Anyone who has worked in journalism for any time at all knows that some of the biggest, the most important news stories are the ones that are hardest to see -- because they unfold very slowly in the background, like shifting tectonic plates.
This is really, really true when it comes to changes in religion and culture.
Thus, if you care about religion news in postmodern America, then you need to read the short think piece (if that is not a contradiction in terms) that Tobin Grant posted the other day at the Corner of Church and State blog over at Religion News Service.
There is no way to briefly summarize the info in this short story, but there is a good reason for that. Reality is complex. Here is the start of the essay, which -- from a Baptist perspective -- offers the bad news. But hang on, things are going to get complicated really quick.
Baptists are on the decline in America. New research finds that Baptists have lost a quarter of their market-share, and this is likely going to continue (or even accelerate).
Darren Sherkat’s new book Changing Faith gives a detailed examination of why Americans switch religions. Tucked into Sherkat’s book is one of the most important changes in American religion of the past forty years: the decline of Baptists.
Sherkat uses the General Social Surveys to examine the patterns of switching religions in the USA. He finds that since the 1970s, Baptists in the U.S. have declined by a quarter, from 21 percent of Americans to only 16 percent.
Thus, we have one of the most-covered stories on the religion beat, which is the slow decline in the membership totals of the massive Southern Baptist Convention. This has been a happy story for many on the doctrinal left, where leaders have been chanting: "Yes, we have lost about a third of our members (or more), but, look, even the Southern Baptists are shrinking now -- so traditional Christian theology isn't a quick fix." Or words to that effect.
However, Grant notes that seven out of 10 people raised Baptist (a term that must include the giant African-American conventions, as well as the small American Baptist Convention) are still Baptists when they are adults. That's a loss of 30 percent, but the rate for Christians in "similar" Christian bodies is 60 percent or worse.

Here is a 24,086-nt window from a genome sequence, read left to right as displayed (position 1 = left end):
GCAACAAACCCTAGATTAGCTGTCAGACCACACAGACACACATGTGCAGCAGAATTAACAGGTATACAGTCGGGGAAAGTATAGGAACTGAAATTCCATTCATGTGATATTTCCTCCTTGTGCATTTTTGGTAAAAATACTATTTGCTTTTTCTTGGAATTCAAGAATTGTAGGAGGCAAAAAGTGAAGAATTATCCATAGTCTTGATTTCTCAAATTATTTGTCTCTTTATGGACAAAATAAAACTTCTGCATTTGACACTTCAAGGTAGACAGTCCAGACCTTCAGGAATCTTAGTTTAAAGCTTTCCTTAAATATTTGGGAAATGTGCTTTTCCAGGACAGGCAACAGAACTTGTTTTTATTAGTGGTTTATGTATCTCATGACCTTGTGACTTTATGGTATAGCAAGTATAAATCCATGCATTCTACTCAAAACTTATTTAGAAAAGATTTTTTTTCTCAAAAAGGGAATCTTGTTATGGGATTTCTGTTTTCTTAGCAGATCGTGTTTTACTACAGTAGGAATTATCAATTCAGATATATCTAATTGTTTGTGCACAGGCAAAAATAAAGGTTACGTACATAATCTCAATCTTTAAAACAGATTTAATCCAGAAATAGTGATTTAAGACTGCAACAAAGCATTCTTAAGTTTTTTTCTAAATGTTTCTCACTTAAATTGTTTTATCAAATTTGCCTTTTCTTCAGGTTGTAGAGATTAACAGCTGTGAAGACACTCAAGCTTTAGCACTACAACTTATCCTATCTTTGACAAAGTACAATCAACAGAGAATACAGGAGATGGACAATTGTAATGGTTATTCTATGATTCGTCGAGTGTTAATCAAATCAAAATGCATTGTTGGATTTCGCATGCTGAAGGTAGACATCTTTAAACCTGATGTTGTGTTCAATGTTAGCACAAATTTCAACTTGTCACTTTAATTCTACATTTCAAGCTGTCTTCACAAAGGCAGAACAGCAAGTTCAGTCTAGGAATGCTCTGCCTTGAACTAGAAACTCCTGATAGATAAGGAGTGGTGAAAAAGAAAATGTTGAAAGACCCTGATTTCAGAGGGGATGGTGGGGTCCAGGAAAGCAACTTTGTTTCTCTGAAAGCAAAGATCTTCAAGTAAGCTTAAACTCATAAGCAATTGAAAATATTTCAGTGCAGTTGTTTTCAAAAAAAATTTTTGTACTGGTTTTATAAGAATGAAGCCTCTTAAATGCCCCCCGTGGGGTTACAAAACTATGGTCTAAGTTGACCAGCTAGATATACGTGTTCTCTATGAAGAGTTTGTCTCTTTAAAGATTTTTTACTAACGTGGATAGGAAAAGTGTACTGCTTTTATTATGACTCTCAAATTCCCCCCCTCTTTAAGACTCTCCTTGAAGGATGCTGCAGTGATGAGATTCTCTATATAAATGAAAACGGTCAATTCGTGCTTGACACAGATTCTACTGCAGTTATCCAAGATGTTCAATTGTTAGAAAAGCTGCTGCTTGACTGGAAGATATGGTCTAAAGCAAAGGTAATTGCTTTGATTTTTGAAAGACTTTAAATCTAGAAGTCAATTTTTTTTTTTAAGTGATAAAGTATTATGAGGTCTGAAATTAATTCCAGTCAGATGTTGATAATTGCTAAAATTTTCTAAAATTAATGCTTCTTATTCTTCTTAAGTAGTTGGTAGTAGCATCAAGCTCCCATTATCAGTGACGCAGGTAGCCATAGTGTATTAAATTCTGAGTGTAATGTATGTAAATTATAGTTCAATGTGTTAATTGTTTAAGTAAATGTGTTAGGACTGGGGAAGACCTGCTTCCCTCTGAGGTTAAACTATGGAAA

Oh, and the loyalty rate for Christians in bodies that are radically different from the Baptists is what? I'd love to know.
Meanwhile, here is the huge shift in this report -- the earthquake. Who is rounding up the ex-Baptists? As it turns out, the evidence is that they are headed to Protestant bodies that are even more "free church," even more congregational, even more generic evangelical, than the brand-name Baptists.
Think your way through the following:
The major problem for Baptists is simple: the 30 percent who leave are not being replaced. Overall, Sherkat estimates that Baptists have had a net loss of 13% due to people leaving and not being replaced. Similar churches, however, have seen double-digit gains. Sectarian Protestants (e.g., pentecostals and smaller evangelical denominations) have had a 19% increase from switching. Nondenominational and similar churches have done even better, with a 77% gain from switching.
Baptists, like all religions, are losing members who are leaving religion altogether. But this isn’t the major source of Baptist losses. Among those who have left a Baptist church, only one-in-five are no longer religious. The other 80 percent of former Baptists have simply moved to similar Christian churches.
Read it all, folks. For religion-beat specialists, there are story hooks in almost every paragraph.
So the ultimate "enemy" for Baptists might be a kind of postmodern, evolving, generic evangelicalism?